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The New Fools - Mershmellow (Everlasting Records)

21 April 2020

Hailing from Cambridge in the United Kingdom, The New Fools are a band of veterans. Who waited in the wings of the music scene until the time felt right. Well in 2019 the time actually was and their debut landed, the dazzling  BrilLIaNt. Now a year later, their sophomore release Mershmellow provides a further insight into what The New Fools have to offer. The name of the outfit, a lift from Dylans’ “Subterranean Homesick Blues”, gives an insight into the influence and musical anchorage of The New Fools. But what comes through is enjoyment, as if a gathering of friends coming together to create music. Giving the sound of Mershmellow a relaxed, free-flowing edge. 

The album begins with “London ’66”. A scene setting, and atmospheric tale, delivered with an honest emotional tone. Both acoustic and melodic, it is an enjoyable glance back at a distant time. They switchgear nicely into the upbeat “The House of (Having) Fun”, a track that sparkles with a good time groove. The horns add a pleasant dimension to the overall impact the band has. In the same breath the guitar rolling “Summer Rain” chops along with a Brit-pop aura. Again a theme of reflection with a mature reminiscence dominates the track. 

In truth, The New Fools have the formula nailed. They manage to switch styles, from the aforementioned rock based tracks into the Celtic-folk of “The Story of Me”. This proves a musicianship and a yearning not to stick within the same perimeters of a genre, as they pull off each style with conviction. Though the construction base of “Model Village”, is a turn not expected. A question of morals wrapped in the tale of the protagonist’s hobby. That said, “Something About Jane” is a standout, a pop punk piece of singalong wonderment.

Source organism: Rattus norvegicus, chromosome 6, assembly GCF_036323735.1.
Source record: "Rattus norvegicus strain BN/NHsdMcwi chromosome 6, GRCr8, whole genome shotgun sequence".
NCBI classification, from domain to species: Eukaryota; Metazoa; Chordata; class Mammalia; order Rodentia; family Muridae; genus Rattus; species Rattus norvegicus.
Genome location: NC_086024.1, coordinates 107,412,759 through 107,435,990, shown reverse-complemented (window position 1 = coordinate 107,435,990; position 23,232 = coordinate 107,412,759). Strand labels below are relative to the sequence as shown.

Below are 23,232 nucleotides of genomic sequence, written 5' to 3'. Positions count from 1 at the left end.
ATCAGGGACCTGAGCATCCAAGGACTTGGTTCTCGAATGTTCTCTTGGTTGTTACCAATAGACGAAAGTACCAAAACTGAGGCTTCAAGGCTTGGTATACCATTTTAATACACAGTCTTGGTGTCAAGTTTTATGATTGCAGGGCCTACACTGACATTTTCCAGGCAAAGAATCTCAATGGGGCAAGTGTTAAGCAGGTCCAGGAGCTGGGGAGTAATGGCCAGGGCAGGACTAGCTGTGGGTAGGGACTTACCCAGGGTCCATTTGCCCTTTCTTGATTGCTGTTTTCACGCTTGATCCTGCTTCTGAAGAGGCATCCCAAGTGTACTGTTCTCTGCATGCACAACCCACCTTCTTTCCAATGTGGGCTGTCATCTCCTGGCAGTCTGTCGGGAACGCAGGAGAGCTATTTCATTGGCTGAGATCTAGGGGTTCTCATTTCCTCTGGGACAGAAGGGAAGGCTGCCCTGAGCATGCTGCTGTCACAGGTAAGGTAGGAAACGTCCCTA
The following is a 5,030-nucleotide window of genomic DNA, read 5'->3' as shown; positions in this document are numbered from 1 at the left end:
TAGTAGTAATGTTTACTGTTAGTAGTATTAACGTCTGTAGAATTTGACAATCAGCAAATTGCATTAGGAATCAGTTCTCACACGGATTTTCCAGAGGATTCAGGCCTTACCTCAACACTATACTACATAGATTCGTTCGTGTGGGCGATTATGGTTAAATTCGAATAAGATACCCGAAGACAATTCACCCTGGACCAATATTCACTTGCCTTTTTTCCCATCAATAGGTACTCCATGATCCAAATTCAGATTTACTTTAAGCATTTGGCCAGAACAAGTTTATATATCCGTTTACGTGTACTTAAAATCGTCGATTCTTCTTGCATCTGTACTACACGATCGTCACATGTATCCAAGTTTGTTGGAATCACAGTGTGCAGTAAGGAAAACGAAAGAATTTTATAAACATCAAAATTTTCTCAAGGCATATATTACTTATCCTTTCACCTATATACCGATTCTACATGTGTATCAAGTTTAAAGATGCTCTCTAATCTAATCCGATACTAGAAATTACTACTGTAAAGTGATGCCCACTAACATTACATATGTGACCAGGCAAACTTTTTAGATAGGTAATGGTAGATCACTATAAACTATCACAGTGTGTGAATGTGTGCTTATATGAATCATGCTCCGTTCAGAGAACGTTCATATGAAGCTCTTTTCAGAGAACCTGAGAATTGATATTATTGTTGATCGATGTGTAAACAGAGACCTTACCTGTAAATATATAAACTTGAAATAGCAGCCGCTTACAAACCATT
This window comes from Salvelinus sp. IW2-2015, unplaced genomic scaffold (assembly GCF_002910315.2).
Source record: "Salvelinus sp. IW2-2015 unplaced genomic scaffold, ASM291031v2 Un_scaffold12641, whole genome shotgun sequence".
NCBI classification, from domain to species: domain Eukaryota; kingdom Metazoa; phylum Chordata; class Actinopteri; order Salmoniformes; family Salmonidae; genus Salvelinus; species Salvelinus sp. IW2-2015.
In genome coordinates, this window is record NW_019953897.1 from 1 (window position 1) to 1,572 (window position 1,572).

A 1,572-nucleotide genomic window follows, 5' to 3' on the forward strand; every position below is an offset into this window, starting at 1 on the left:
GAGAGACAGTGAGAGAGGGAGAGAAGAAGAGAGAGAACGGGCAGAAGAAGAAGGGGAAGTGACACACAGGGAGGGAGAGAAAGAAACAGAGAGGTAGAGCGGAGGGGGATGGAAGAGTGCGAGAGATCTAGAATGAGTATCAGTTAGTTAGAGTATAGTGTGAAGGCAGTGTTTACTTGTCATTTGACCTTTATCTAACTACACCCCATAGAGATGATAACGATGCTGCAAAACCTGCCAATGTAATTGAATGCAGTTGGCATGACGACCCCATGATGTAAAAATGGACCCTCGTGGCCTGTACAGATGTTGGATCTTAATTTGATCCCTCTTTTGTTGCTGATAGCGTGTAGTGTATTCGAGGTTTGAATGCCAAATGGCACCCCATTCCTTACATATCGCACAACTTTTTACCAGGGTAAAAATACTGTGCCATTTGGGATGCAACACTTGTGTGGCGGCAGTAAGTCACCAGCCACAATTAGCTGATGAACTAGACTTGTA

The sizzling guitar riff of “John Candy Talking” takes off and the foot stomper gets the head nodding in rhythm, and a slick tribute The Velvet Underground“hey white boy what you doin up town?” .An addictive track, with a wholesome theme, before the final “I Got On A Train”, a closer that mirrors the nostalgia of the opener. As sophomore releases go this is pretty well sculpted, and enjoyable. The downside of the length just makes you ache for more. Let’s hope there is new music from this well honed band in the near future. 

1.London ’66    
2.The House of (Having) Fun    
3.Summer Rain   
4.The Story of Me    
5.Model Village    
6.Something About Jane 
7.John Candy Talking 
8.I Got On a Train 

To Order: 


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